How Many People Use EpiPens In America? Mylan's Price Increase Is Taking Advantage Of Its Users

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For those in the United States who suffer from severe allergies that can result in experiencing an anaphylactic reaction — a severe, life-threatening allergic reaction resulting in constricted breathing, hives, or nausea — EpiPen is a crucial part of life. So how many people use EpiPens in America?

Until last week, it wasn't quite part of a current national conversation. But then news broke that Mylan, the maker of EpiPens, has greatly increased their cost since 2009 when they charged about $100 for two devices. Now, the price is looming around $600 out of pocket (so in most cases, people only pay the full amount if they have no health insurance). Mylan has a monopoly on the market because it's difficult to bring a similar product to market due to testing and regulations.

People, and parents of children, suffering from certain allergies (including but not limited to nut, bee, and soy allergies) who are recommended to possess the drug have voiced their anger over the rising price of the necessary, sometimes life-saving treatment. Stories have emerged of those who have had to either forgo purchasing the drug or trying to find alternate ways of obtaining the drug. Although Mylan has since announced that it will offer coupons for $300 off a set, that still leaves the price much higher than it was just seven years ago.

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So how many people are affected by the skyrocketing pricing? An estimated 3.6 million Americans were prescribed an EpiPen in 2015, as reported by the Wall Street Journal. According to the Food Allergy Research and Education, the Center for Disease Control reported that more than 300,000 ambulatory-care visits occur per year for children under the age of 18 because of food allergies.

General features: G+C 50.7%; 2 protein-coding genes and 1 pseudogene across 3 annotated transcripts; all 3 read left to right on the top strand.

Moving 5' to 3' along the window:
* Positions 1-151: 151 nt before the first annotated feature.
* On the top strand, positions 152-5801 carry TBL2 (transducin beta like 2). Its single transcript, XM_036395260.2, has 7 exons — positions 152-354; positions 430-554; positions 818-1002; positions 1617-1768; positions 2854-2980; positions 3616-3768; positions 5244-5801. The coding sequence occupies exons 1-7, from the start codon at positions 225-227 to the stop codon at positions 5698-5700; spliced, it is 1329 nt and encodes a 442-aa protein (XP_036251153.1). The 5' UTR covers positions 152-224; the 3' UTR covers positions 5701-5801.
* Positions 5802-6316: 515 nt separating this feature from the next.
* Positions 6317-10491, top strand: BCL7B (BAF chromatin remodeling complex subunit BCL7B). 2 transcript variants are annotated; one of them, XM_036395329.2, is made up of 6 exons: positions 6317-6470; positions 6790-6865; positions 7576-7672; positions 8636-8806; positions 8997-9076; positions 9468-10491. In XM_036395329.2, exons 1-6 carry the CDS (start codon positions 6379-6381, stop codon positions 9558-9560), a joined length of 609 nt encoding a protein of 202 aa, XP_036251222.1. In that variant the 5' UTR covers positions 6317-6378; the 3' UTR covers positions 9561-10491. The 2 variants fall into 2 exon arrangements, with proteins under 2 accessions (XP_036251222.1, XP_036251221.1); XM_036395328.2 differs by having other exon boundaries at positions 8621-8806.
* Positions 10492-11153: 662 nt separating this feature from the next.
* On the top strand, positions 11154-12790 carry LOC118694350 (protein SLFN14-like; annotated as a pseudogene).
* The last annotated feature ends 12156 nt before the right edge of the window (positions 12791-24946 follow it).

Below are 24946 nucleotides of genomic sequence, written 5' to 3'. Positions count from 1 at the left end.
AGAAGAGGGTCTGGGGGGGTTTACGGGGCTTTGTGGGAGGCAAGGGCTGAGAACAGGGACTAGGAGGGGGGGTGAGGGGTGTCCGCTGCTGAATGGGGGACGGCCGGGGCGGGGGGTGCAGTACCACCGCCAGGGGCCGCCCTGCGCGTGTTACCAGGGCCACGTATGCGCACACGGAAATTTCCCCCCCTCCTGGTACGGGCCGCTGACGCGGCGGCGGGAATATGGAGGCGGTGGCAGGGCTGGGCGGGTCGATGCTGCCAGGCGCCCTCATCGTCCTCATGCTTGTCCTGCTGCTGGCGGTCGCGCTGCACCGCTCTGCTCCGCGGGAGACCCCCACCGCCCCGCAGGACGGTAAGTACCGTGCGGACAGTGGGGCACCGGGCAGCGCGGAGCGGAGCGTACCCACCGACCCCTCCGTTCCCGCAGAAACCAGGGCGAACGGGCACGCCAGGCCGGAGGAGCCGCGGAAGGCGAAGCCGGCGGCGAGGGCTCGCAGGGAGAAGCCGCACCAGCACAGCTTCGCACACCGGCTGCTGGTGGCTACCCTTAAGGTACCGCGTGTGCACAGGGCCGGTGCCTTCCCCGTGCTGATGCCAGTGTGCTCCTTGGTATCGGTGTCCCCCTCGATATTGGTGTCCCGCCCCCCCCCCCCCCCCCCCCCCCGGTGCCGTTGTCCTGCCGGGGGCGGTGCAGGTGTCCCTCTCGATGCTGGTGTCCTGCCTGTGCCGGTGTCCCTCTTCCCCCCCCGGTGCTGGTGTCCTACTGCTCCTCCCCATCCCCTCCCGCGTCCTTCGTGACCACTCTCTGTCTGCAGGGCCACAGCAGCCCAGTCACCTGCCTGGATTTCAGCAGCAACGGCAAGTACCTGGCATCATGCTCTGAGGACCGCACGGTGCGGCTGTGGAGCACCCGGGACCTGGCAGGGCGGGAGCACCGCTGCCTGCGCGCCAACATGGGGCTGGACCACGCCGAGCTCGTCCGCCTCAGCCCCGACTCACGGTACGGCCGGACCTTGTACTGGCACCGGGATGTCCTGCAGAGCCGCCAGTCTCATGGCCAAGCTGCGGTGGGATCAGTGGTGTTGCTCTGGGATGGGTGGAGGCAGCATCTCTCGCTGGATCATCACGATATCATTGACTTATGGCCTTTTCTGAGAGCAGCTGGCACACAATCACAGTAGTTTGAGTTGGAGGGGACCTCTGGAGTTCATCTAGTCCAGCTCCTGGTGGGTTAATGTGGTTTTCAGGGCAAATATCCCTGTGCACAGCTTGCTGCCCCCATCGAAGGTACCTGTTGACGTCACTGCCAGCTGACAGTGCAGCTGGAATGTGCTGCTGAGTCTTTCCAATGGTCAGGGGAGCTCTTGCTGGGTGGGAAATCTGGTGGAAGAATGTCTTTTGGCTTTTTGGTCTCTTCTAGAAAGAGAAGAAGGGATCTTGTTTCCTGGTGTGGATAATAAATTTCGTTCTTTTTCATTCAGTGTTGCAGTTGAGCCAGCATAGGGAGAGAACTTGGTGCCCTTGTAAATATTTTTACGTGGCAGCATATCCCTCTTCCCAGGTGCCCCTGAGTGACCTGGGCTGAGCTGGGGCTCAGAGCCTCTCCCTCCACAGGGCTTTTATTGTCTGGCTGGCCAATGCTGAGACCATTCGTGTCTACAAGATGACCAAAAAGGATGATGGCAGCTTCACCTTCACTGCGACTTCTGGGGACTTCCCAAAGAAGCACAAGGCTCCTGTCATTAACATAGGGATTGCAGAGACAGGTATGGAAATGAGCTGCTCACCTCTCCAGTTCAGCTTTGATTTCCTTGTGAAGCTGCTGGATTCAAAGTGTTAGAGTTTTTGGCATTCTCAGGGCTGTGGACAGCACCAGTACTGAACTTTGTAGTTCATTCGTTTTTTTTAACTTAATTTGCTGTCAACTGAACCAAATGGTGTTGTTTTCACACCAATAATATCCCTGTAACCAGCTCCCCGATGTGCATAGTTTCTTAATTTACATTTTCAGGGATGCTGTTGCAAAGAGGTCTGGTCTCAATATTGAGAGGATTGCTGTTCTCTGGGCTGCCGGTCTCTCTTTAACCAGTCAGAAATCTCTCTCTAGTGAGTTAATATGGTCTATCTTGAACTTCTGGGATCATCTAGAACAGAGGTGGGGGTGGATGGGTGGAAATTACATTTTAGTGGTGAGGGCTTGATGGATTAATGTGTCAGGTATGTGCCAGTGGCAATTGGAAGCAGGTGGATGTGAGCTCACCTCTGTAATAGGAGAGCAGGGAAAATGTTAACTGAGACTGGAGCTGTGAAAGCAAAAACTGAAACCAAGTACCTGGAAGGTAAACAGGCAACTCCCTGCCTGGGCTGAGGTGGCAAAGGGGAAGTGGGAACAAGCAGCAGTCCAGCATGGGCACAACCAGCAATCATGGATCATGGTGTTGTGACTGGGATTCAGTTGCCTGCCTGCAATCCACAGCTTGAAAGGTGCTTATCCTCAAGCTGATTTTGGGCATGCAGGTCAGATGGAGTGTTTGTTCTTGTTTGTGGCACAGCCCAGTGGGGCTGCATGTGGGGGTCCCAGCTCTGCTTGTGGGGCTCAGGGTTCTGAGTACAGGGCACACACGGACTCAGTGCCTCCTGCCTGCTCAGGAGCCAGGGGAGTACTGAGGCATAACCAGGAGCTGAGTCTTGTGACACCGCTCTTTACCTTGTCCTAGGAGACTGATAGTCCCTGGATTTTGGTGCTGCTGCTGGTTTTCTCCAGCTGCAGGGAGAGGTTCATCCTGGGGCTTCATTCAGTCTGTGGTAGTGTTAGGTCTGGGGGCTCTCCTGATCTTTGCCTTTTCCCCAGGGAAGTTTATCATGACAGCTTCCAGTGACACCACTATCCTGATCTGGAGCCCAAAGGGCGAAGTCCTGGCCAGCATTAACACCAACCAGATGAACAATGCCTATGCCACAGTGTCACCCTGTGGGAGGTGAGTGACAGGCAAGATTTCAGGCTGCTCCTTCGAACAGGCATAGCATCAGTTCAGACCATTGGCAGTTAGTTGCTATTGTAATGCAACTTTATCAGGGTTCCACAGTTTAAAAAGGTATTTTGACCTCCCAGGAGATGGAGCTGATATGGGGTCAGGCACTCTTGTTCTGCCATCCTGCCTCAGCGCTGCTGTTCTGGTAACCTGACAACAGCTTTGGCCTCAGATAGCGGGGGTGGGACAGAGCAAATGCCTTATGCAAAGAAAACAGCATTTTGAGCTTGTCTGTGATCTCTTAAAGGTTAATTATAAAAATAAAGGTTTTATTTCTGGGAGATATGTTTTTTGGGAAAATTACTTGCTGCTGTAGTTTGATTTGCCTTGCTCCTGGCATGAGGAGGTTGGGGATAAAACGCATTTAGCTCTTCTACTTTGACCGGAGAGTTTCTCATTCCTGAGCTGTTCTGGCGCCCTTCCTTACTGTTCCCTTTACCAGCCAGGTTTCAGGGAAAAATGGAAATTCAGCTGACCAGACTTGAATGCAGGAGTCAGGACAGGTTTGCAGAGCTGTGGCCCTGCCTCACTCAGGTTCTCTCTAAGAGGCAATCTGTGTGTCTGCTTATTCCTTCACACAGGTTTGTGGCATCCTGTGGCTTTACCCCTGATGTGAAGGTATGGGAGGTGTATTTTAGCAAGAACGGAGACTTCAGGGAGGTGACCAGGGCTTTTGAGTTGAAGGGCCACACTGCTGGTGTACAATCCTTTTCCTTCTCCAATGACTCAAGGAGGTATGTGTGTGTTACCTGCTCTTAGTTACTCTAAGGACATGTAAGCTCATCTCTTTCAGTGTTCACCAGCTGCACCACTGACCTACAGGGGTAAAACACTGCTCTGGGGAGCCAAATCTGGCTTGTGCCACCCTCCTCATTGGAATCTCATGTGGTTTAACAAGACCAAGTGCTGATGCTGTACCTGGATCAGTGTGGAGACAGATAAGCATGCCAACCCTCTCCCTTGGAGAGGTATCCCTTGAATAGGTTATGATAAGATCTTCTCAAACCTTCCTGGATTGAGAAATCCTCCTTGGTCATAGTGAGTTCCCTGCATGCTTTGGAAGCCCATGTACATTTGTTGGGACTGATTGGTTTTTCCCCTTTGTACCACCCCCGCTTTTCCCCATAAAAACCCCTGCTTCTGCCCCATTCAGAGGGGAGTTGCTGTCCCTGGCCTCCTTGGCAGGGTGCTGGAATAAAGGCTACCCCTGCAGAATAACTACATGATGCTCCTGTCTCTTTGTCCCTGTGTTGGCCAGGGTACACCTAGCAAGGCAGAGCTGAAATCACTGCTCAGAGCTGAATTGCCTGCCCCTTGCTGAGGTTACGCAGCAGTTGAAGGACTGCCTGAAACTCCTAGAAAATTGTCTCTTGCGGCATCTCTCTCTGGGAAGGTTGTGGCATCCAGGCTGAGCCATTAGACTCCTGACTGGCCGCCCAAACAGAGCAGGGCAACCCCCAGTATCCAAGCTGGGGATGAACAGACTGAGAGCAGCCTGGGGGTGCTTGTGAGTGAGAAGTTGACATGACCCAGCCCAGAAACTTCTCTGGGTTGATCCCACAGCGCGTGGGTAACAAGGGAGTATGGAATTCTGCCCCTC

The questionable pricing from Mylan has ignited a familiar national conversation about the inflated drug market. Earlier this year, we learned that former CEO of Turing Pharmaceuticals Martin Shkreli raise the price of the drug Daraprim, taken for treatment of infectious diseases, to $750 per pill. He was indicted on security fraud charges in December, and left the company after that.

Considering this isn't the first time someone has exorbitantly raised drug prices, it's a problem of a larger magnitude than one company being detested for it now. American government has no regulation on drug pricing. Therefore, pharmaceutical companies look at the competitive pricing in the country for similar drugs to determine their own. Essentially, this means that prices can only go up. It's remarkable that we're not encountering every single drug company taking as much advantage of this competitive pricing model due to lack of regulation, and it underscores the flaws in the pharmaceutical industry and the need for reform. We can all work to become more knowledgeable buyers when it comes to drug pricing, and continue to raise our voices when companies take advantage of consumers.